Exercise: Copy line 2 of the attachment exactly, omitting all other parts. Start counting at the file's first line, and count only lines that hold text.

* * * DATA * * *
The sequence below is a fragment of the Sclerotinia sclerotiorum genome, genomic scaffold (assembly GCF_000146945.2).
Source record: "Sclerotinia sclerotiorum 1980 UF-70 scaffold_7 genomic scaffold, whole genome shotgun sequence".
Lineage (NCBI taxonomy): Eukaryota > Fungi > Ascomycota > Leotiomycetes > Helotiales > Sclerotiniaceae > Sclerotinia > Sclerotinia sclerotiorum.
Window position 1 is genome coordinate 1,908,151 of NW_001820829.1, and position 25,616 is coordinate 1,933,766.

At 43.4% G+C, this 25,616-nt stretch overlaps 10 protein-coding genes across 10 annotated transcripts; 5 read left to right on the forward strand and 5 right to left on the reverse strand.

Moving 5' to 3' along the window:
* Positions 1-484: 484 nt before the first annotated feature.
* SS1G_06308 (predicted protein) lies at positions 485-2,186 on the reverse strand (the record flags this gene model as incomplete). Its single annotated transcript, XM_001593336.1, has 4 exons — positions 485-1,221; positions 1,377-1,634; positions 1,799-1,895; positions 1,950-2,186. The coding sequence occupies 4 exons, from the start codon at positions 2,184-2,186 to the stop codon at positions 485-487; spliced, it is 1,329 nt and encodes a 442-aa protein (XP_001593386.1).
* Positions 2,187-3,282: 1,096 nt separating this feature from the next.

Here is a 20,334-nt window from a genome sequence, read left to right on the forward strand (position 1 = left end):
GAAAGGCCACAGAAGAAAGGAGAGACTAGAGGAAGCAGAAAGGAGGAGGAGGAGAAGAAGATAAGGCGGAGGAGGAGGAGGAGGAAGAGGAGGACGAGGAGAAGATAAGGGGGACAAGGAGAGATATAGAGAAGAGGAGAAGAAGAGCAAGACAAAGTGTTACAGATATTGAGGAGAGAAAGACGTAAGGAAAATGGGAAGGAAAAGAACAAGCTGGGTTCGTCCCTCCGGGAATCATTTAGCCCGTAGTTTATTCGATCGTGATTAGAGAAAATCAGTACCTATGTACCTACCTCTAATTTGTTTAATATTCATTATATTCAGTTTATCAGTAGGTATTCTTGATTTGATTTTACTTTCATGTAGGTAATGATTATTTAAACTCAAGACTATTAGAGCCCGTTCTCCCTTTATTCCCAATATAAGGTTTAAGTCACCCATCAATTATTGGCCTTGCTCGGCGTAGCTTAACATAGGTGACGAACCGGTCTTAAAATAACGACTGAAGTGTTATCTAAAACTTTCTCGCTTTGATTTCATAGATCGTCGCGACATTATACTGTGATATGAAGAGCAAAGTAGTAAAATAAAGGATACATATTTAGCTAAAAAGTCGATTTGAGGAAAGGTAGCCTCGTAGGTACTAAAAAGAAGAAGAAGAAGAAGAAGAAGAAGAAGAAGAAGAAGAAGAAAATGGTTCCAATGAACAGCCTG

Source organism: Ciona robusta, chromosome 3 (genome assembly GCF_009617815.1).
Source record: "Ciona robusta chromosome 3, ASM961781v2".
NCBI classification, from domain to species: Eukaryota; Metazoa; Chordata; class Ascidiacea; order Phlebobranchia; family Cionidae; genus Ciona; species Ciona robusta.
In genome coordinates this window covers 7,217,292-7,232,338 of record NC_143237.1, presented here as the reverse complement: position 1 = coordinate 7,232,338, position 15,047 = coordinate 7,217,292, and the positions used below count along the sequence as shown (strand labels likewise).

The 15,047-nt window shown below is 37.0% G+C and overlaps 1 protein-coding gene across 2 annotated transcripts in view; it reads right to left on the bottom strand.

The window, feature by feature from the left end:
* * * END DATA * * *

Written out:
Source record: "Sclerotinia sclerotiorum 1980 UF-70 scaffold_7 genomic scaffold, whole genome shotgun sequence".